YTL to investigate phone that exploded during student’s online lesson

Exploded YES smartphone. Photo: Suryani Abd Ghani / Facebook
Exploded YES smartphone. Photo: Suryani Abd Ghani / Facebook

Smartphones exploding are not unusual, but in this case, the Malaysian government ought to take the matter more seriously. 

YTL Communications, sponsor of the YES Altitude 3 smartphones for students under the government-backed Jaringan Prihatin program, said today that they were investigating the explosion of one of its smartphones that was given to a 9-year-old student. There was no mention of a recall of smartphones that were distributed to lower-income students earlier this year. 

This is the first reported incident of YES smartphones exploding, according to China Mobile, which jointly developed the phone with YES for educational purposes. Chinese electronics company Xiaomi has since replaced the student’s damaged phone with a Redmi Note 10 5G.

The aunt of the affected student, Suryani Abd Ghani, posted to social media about her nephew’s phone exploding in their home in Gombak on Monday, even though it was not being charged. Her husband noted that the phone’s battery life didn’t last long and would overheat quickly. 

“Suddenly it (the phone) caught on fire. (He) just got it less than a month ago,” she wrote online, seemingly relieved about being at home with her husband when the incident happened during the student’s online lessons.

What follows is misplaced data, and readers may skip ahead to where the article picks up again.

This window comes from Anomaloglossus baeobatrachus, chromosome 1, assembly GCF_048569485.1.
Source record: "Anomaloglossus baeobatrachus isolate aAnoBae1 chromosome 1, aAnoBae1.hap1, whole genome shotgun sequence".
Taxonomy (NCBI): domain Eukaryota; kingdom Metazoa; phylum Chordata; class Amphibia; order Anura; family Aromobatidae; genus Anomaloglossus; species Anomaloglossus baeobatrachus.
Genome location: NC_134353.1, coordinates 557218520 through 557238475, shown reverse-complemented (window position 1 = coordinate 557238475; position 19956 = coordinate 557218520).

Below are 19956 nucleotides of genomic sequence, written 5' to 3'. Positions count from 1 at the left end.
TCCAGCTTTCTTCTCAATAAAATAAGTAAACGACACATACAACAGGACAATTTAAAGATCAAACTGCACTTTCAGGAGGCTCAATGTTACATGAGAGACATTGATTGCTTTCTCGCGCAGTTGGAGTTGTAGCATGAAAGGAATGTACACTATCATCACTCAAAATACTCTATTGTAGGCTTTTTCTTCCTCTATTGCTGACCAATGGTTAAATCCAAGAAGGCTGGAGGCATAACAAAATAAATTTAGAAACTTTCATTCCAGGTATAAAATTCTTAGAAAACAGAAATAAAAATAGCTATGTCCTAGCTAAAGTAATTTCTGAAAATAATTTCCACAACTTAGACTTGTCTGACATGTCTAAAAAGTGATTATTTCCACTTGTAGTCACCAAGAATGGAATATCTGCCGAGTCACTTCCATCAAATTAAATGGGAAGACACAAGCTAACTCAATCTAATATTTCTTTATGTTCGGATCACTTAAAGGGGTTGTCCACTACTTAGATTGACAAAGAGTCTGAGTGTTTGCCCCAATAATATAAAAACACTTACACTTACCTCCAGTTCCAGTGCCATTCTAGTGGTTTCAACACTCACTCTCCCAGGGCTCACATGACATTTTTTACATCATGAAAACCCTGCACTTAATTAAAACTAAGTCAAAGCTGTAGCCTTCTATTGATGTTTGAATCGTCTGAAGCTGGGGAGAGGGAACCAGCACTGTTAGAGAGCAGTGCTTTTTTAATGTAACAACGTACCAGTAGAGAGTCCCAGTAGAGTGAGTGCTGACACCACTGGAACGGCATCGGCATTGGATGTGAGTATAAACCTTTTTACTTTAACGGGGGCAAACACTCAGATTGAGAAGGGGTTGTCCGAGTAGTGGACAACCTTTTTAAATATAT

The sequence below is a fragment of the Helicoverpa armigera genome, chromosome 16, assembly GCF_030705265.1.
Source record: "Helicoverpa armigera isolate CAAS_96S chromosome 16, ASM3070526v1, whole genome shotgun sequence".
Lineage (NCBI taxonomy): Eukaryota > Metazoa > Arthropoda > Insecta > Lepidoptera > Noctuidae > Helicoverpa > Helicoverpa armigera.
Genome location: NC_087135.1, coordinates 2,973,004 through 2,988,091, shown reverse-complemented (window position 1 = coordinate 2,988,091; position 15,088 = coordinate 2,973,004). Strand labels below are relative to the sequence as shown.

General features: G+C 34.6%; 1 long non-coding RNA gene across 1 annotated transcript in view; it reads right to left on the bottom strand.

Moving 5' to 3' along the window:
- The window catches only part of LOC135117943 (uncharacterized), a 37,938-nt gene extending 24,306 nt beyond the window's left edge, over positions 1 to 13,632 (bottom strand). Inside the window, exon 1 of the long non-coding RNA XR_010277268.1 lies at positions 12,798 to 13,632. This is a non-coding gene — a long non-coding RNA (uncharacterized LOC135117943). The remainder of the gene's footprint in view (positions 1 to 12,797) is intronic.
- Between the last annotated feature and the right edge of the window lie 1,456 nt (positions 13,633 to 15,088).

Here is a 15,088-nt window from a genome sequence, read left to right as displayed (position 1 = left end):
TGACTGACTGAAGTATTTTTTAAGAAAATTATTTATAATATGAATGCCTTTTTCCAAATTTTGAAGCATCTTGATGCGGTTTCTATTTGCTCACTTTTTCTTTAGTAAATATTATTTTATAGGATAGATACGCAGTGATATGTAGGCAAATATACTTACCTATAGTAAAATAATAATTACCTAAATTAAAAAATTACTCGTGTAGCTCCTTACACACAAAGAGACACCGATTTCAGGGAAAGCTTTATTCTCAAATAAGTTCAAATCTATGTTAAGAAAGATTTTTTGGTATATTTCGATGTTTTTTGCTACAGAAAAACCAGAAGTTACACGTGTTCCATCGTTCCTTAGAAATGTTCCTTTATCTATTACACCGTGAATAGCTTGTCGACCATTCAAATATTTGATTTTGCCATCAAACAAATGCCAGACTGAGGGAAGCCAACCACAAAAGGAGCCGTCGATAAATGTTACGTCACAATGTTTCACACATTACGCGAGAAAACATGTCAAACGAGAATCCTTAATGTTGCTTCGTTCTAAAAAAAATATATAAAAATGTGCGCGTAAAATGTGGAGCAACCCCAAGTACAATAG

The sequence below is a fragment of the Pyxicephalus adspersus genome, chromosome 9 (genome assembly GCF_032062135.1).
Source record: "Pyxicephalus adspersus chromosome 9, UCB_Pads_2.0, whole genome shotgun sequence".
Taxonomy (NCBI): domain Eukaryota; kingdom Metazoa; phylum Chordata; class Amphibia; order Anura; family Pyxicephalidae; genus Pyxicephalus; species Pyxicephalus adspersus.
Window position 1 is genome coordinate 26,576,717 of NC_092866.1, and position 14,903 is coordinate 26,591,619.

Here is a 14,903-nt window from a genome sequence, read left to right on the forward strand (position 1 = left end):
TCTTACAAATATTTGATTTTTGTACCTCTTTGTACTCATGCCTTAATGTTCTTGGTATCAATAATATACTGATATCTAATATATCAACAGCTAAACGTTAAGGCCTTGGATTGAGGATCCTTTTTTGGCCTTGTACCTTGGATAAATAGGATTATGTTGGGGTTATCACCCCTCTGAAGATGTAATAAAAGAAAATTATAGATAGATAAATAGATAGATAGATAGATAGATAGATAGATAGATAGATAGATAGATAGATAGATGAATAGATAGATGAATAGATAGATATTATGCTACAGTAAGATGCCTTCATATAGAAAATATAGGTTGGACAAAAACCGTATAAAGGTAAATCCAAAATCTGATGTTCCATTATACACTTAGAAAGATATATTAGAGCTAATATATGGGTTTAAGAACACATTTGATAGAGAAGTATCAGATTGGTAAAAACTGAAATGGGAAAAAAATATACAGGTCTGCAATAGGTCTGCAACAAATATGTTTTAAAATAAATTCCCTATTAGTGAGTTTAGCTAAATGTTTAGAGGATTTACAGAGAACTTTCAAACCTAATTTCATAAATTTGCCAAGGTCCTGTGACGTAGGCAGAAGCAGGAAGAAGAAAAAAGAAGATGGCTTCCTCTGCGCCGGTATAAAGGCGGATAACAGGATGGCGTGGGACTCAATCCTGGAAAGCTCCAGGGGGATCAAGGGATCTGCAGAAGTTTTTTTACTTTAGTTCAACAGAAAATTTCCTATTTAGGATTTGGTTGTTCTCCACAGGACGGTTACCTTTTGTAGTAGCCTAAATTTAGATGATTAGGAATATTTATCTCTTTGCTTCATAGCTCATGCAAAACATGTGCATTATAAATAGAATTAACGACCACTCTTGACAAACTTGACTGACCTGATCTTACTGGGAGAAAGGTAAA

China Mobile said that the same battery has been in production since 2018 and that more than 4.5 million units have been shipped globally without any reported incident of this nature. Other reports said that the model had entry-level specifications of 1GB of RAM, 8GB ROM, and a MediaTek 8-core 1.3GHz chipset. It was the same model as the ones given out for free to over 100,000 lower-income, or B40, families under the Learn From Home Initiative at the start of the first Movement Control Order lockdown last year. 

Every student in Malaysia now relies on electronic devices for online lessons but not everyone can afford them. 

The Jaringan Prihatin program is subsidized by the government and provides either RM300 subsidies for each device or a RM180 rebate on annual data plans. A total of RM1.5 billion (US$360 million) was allocated to this. 

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